Susan: We have moved forwards by addressing the basic 4 Ps of marketing; Product, Place, Price and Promotion. There is no substitute for getting out there and speaking to prospects, to promote the technology and to assess the competitor landscape. We have attended, and presented at, relevant conferences, and participated in innovation competitions, amongst other activities. Thus, we have focussed down to some high value core markets: separations (solid phase extraction) and gas capture. So, for example, we have been working with a UK based company to invent a novel methodology for extraction of cannabinoids. This has been achieved in one single step, whereas incumbent methodologies involve cryogenic freezing, short path distillation, crystallisation and chromatography. These processes are mass and/or energy intensive. Within this year we expect to offer a reusable SPE (Solid Phase Extraction) system that can eliminate or vastly reduce the need for such technologies. A scaled-up prototype is in the design phase for implementation in Q4 2022. Another example is in toxic gas capture. Starbon® materials have the potential to be used in respirators used by the military, fire services, police and civilian applications; our products have been shown to increase the adsorption of noxious gases up to 20-fold compared with the industry standard and are currently being tested by interested parties.
Susan: I return to scale up – how to provide early-stage material which will be representative of larger scale production? A further complication is that since Starbons are derived from natural materials, there is inherent variability to understand; it’s so important to pin down the impact (if any) of the source and grade of feedstock in relation to the customer end use. Furthermore, physical form can play a huge role when it comes to performance in the final end use application. Often, it’s expensive for prospects to trial material so the process of evaluation should be de-risked for the potential customer as far as possible. One also has to be mindful of regulatory matters, for example REACH, and end use application standards.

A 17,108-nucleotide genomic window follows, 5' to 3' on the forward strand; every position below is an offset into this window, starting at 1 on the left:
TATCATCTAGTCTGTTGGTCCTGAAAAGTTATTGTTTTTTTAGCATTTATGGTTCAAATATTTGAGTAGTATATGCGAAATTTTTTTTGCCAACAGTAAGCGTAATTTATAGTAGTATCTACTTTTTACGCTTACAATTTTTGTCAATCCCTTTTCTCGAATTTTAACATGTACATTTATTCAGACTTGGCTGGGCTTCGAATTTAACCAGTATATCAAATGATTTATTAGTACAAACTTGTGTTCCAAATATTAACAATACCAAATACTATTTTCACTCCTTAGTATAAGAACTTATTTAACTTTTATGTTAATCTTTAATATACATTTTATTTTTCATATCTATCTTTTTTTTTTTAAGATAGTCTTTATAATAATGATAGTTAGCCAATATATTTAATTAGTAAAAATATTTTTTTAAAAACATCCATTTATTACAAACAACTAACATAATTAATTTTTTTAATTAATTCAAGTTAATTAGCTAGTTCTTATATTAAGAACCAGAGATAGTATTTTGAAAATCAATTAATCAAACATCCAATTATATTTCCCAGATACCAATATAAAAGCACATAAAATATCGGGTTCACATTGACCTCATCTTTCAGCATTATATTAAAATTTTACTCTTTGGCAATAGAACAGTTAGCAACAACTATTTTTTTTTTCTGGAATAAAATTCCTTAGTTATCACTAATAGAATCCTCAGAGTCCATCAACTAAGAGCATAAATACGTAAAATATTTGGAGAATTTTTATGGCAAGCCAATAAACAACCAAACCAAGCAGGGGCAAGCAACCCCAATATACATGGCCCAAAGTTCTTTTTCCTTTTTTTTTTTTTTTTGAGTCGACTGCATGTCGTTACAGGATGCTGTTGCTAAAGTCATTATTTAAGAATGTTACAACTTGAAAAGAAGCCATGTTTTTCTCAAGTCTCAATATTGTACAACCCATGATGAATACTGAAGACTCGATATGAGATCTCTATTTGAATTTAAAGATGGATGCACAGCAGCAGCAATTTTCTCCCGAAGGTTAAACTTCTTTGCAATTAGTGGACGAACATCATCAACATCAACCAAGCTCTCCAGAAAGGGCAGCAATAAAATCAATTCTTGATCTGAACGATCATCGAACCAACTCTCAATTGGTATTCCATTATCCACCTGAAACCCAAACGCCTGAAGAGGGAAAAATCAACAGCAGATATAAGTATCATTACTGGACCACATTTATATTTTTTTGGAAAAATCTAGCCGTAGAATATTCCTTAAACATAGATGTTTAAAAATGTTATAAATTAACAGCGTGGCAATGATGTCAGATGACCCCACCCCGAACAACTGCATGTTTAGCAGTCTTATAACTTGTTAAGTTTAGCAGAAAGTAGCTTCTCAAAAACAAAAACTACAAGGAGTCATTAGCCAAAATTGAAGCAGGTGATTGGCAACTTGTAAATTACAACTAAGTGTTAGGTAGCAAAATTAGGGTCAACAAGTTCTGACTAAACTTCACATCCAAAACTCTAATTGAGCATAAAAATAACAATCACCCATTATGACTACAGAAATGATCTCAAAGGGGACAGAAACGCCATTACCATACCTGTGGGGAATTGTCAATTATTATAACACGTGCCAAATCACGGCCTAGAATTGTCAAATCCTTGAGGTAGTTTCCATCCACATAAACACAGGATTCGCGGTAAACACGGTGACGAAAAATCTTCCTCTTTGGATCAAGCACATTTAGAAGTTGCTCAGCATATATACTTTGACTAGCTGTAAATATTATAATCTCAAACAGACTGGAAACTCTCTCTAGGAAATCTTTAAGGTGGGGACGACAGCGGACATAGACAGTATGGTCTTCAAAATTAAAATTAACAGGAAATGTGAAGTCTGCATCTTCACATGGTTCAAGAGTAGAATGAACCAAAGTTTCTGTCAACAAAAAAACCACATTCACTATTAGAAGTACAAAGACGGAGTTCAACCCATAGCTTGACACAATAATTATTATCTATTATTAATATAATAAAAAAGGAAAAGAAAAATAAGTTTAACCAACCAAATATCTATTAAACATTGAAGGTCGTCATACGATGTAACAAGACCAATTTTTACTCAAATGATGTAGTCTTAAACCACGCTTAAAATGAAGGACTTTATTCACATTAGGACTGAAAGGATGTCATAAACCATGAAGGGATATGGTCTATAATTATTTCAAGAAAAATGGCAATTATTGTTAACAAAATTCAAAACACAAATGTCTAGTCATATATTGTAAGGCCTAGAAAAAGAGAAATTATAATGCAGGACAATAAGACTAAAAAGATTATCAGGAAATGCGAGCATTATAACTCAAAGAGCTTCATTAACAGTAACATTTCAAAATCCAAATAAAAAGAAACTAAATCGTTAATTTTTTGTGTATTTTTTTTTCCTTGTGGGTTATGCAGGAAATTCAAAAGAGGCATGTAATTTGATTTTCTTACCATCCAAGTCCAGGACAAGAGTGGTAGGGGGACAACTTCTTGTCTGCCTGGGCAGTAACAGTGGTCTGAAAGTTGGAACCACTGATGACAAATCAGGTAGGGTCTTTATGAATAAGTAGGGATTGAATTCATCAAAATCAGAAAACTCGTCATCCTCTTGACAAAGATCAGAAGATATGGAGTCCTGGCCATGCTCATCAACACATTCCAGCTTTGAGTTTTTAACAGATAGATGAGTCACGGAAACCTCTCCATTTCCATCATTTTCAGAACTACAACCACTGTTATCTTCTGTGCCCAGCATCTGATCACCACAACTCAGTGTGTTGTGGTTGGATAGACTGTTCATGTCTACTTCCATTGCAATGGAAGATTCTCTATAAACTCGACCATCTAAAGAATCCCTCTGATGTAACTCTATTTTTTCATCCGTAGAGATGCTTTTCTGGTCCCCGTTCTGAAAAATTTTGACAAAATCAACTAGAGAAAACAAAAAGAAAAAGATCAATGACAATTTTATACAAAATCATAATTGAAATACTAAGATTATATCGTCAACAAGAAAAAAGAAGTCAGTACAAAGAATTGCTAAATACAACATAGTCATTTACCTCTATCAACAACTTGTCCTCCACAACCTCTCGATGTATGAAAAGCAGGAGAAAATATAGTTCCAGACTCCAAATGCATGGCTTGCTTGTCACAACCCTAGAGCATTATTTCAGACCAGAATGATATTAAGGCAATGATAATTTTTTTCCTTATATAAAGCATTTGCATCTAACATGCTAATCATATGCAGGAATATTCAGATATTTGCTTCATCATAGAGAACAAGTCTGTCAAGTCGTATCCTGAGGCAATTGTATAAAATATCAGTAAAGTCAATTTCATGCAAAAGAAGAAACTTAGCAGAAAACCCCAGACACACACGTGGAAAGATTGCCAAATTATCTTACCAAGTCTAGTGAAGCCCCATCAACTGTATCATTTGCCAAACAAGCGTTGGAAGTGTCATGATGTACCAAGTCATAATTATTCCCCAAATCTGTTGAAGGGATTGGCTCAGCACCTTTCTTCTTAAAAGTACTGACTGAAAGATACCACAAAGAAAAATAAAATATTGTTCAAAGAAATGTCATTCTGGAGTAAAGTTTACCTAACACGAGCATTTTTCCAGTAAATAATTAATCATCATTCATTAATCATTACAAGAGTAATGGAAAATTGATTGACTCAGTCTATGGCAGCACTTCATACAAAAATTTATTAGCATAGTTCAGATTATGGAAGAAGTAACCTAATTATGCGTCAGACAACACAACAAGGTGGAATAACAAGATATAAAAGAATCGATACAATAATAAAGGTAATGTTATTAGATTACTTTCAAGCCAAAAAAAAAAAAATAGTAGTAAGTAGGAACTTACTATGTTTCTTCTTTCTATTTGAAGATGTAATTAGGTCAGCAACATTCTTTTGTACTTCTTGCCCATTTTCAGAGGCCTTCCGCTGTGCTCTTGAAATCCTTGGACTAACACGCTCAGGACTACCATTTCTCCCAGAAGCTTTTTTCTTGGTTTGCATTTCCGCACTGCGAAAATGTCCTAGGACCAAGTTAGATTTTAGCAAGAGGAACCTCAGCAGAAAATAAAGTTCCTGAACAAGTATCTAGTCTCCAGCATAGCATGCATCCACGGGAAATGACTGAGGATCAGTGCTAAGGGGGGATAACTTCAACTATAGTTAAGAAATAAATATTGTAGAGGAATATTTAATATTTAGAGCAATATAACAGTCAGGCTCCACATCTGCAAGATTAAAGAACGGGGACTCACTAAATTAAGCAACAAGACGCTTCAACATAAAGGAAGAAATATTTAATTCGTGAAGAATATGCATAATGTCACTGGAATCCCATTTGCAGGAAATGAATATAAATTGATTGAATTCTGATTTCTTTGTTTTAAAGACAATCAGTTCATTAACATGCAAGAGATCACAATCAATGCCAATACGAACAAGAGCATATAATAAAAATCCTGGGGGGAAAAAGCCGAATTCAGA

Susan: Building on my previous answer regarding challenges, Starbons Ltd has participated in funded venture and investor readiness programmes (run by the KTN, PAPI and the LEP). These have been invaluable. There is low cost/free of charge support out there for entrepreneurs, including the Carbon13 programme (see Carbon13 – The Venture Builder for the Climate Emergency (carbonthirteen.com), with signposting to relevant investors and grant funding. I would advise any micro business to get involved, use those resources to raise their profile and most importantly assess their product or service’s market potential as early as possible. Investors are keen to see early traction and progress.
Thank you for your time, and valuable input, Susan.